How the Under 30s Are Changing Project Management

In today’s Expert Views feature I’m interviewing former APM Young Project Manager of the Year, Will Sargeant (pictured below, he’s not the girl in the photo above), who works with consulting firm North Highland. We spoke about how the under 30’s are influencing project teams today.

Hello, Will. Why are employers struggling to engage Gen Y team members?
Hello. Organisations have people from across a number of generations in most teams today. Many of the fundamental beliefs, motivations and expectations have changed over recent generations. Many core elements have stayed the same but there has been a fundamental shift and significant change.

Will Sargeant

People and organisations need to adapt. Organisations can be slow to change and those of the older generations can be less receptive and driving of change. This can jar with the expectations of the younger generations. Some Generation Y members pushing their careers hard are moving into senior management positions now and this accelerates the pace of change and the clear differences between people of different ages at similar levels within an organisation.

It seems rather reductive to group everyone together like this. In your experience, or based on your research, how true is this truism of different working styles for different generations?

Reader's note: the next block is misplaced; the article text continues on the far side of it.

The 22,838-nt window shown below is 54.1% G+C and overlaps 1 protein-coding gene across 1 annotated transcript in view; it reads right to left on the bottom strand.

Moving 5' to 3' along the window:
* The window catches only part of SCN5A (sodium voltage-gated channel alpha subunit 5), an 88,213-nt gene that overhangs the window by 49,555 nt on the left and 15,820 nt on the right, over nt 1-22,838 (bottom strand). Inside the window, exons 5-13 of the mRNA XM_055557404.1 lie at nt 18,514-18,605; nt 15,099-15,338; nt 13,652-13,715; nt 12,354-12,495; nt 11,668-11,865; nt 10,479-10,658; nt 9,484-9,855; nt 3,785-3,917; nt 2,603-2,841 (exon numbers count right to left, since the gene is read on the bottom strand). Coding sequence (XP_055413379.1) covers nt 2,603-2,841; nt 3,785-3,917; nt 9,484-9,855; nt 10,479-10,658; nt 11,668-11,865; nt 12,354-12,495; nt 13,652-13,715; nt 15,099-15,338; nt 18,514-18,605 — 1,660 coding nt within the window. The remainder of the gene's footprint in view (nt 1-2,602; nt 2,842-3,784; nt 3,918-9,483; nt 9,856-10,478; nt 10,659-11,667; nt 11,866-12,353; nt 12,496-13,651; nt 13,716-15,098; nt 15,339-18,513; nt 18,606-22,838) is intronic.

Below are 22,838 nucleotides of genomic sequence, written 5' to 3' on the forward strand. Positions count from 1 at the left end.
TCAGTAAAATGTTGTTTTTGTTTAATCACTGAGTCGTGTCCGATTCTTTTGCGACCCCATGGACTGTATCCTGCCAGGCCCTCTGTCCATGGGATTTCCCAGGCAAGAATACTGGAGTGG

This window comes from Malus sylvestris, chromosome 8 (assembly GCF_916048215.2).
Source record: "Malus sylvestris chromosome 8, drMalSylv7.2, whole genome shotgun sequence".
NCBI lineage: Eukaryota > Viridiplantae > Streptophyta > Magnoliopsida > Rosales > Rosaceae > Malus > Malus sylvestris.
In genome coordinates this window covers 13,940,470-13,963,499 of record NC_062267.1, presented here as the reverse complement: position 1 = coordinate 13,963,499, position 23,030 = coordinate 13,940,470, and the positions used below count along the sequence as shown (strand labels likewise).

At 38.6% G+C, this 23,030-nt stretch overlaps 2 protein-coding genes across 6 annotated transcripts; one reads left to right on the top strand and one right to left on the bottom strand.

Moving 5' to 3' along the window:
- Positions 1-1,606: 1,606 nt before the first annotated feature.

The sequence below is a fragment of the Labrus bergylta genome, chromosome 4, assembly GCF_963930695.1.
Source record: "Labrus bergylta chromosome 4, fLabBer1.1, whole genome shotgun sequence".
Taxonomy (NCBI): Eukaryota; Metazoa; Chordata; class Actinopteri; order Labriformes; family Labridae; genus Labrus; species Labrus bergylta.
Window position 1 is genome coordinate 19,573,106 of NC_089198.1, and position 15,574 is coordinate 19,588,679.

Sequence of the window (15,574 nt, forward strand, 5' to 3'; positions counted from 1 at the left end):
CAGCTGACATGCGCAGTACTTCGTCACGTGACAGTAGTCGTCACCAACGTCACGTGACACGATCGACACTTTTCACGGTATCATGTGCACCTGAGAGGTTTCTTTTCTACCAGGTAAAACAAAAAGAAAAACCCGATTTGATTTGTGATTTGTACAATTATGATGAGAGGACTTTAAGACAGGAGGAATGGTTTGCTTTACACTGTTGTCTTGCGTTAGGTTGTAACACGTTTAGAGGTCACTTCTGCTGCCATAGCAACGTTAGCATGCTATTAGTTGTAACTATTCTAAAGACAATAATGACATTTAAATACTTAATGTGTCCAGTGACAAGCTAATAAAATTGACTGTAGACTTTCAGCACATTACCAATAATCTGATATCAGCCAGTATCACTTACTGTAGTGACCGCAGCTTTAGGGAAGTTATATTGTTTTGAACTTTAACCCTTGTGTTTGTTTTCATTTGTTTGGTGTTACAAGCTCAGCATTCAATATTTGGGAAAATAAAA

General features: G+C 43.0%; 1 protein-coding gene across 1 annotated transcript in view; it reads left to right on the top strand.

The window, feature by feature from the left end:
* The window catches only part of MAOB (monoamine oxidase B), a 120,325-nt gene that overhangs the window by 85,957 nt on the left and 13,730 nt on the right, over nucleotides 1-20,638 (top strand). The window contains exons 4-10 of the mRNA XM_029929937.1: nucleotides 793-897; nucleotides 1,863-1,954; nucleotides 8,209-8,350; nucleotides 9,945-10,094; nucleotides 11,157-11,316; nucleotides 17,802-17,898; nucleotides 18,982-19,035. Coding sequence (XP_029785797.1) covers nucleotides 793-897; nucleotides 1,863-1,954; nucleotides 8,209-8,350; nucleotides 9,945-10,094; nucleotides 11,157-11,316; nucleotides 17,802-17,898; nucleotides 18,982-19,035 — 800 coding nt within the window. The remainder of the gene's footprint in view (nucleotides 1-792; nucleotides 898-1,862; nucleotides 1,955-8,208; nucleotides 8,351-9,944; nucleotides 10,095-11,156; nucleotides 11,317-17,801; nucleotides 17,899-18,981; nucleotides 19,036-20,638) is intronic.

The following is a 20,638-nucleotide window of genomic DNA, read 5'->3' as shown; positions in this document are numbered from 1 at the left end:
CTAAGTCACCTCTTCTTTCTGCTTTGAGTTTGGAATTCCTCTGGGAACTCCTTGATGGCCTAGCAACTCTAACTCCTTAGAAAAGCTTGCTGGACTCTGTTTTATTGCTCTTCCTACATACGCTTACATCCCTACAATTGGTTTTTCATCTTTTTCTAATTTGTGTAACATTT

Obviously there are mass generalisations in any such studies or perspectives of this nature. What blurs the lines further is a lack of consistency around the dates and names for each generation (which also vary over in the US) and how many people sit naturally across or near the borders of each. That said the research shows significant trends.

We have tested this thinking internally at North Highland looking at our London office of over 300 people and across our base of over 40 clients across multiple industries. The general trends and perspectives seem to largely hold true and resonate strongly.

I have to acknowledge that I’m not in the under 30’s group anymore. What’s the one thing that older project managers like me should do in order to build better working relationships with their Gen Y colleagues?

There is a general theme in the research, studies and points of view I have read that the older generation should wholesale change to adopt the younger generations ways of working (even more disparate as you look at Generation Z). I don’t think it is 100% one way and no change required in the other. There needs to be a meeting, perhaps not in the middle but the younger generation have to understand the world and expectations of the elder –

“Elder”? Hang on there, I’m not even 40!

– generations in my view. Sorry. I believe quite strongly in ‘first you go along, then you get along’ approach. When you talk to Generation Z members at school or university now, and part of this is maturity obviously, they don’t see the world this way as much.

The expectations are significant and the openness to following someone else’s way doesn’t appear to be the default starting point at all.

Fundamentally, awareness, and then approaching this positively is the way forward. There are many opportunities to use the differences for everyone’s good. Be aware of the differences and then determine how you will address, manage and create opportunities out of these. That’s no different to most elements of the working world really. Our two-page pdf, How Under 30’s Will Make or Break Your Project, highlights some of the specific areas people can think of and practical steps they can take.